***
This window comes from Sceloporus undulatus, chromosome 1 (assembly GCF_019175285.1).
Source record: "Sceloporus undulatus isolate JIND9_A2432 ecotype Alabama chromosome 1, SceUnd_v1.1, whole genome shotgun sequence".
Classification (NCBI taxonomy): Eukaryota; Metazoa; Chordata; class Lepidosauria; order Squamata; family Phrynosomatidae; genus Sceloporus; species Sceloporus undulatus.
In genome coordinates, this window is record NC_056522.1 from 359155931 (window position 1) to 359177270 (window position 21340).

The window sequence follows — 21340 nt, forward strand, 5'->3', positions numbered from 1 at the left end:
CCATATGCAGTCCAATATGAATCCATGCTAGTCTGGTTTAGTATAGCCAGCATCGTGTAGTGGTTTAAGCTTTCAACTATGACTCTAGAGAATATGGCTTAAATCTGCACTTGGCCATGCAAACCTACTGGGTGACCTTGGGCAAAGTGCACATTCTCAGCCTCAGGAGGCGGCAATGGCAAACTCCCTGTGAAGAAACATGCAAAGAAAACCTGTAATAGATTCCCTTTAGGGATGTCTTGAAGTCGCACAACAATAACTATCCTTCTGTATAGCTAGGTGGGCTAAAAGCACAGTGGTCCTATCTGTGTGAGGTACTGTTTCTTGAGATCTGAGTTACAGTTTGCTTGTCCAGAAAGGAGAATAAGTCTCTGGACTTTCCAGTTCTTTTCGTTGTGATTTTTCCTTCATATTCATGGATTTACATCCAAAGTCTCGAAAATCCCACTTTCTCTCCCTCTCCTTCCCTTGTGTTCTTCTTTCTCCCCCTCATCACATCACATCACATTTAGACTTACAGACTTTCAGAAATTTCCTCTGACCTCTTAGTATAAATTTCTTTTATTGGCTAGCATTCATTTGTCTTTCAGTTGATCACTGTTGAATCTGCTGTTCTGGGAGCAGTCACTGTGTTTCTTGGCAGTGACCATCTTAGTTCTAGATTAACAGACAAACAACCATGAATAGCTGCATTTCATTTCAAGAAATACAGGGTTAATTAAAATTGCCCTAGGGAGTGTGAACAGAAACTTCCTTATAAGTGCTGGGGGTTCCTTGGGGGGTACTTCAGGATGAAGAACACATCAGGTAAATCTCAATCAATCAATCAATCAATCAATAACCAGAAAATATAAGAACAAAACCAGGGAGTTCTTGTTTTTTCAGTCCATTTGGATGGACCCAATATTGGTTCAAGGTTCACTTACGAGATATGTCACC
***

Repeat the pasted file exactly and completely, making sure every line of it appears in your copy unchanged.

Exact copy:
This window comes from Sceloporus undulatus, chromosome 1 (assembly GCF_019175285.1).
Source record: "Sceloporus undulatus isolate JIND9_A2432 ecotype Alabama chromosome 1, SceUnd_v1.1, whole genome shotgun sequence".
Classification (NCBI taxonomy): Eukaryota; Metazoa; Chordata; class Lepidosauria; order Squamata; family Phrynosomatidae; genus Sceloporus; species Sceloporus undulatus.
In genome coordinates, this window is record NC_056522.1 from 359155931 (window position 1) to 359177270 (window position 21340).

The window sequence follows — 21340 nt, forward strand, 5'->3', positions numbered from 1 at the left end:
CCATATGCAGTCCAATATGAATCCATGCTAGTCTGGTTTAGTATAGCCAGCATCGTGTAGTGGTTTAAGCTTTCAACTATGACTCTAGAGAATATGGCTTAAATCTGCACTTGGCCATGCAAACCTACTGGGTGACCTTGGGCAAAGTGCACATTCTCAGCCTCAGGAGGCGGCAATGGCAAACTCCCTGTGAAGAAACATGCAAAGAAAACCTGTAATAGATTCCCTTTAGGGATGTCTTGAAGTCGCACAACAATAACTATCCTTCTGTATAGCTAGGTGGGCTAAAAGCACAGTGGTCCTATCTGTGTGAGGTACTGTTTCTTGAGATCTGAGTTACAGTTTGCTTGTCCAGAAAGGAGAATAAGTCTCTGGACTTTCCAGTTCTTTTCGTTGTGATTTTTCCTTCATATTCATGGATTTACATCCAAAGTCTCGAAAATCCCACTTTCTCTCCCTCTCCTTCCCTTGTGTTCTTCTTTCTCCCCCTCATCACATCACATCACATTTAGACTTACAGACTTTCAGAAATTTCCTCTGACCTCTTAGTATAAATTTCTTTTATTGGCTAGCATTCATTTGTCTTTCAGTTGATCACTGTTGAATCTGCTGTTCTGGGAGCAGTCACTGTGTTTCTTGGCAGTGACCATCTTAGTTCTAGATTAACAGACAAACAACCATGAATAGCTGCATTTCATTTCAAGAAATACAGGGTTAATTAAAATTGCCCTAGGGAGTGTGAACAGAAACTTCCTTATAAGTGCTGGGGGTTCCTTGGGGGGTACTTCAGGATGAAGAACACATCAGGTAAATCTCAATCAATCAATCAATCAATCAATAACCAGAAAATATAAGAACAAAACCAGGGAGTTCTTGTTTTTTCAGTCCATTTGGATGGACCCAATATTGGTTCAAGGTTCACTTACGAGATATGTCACC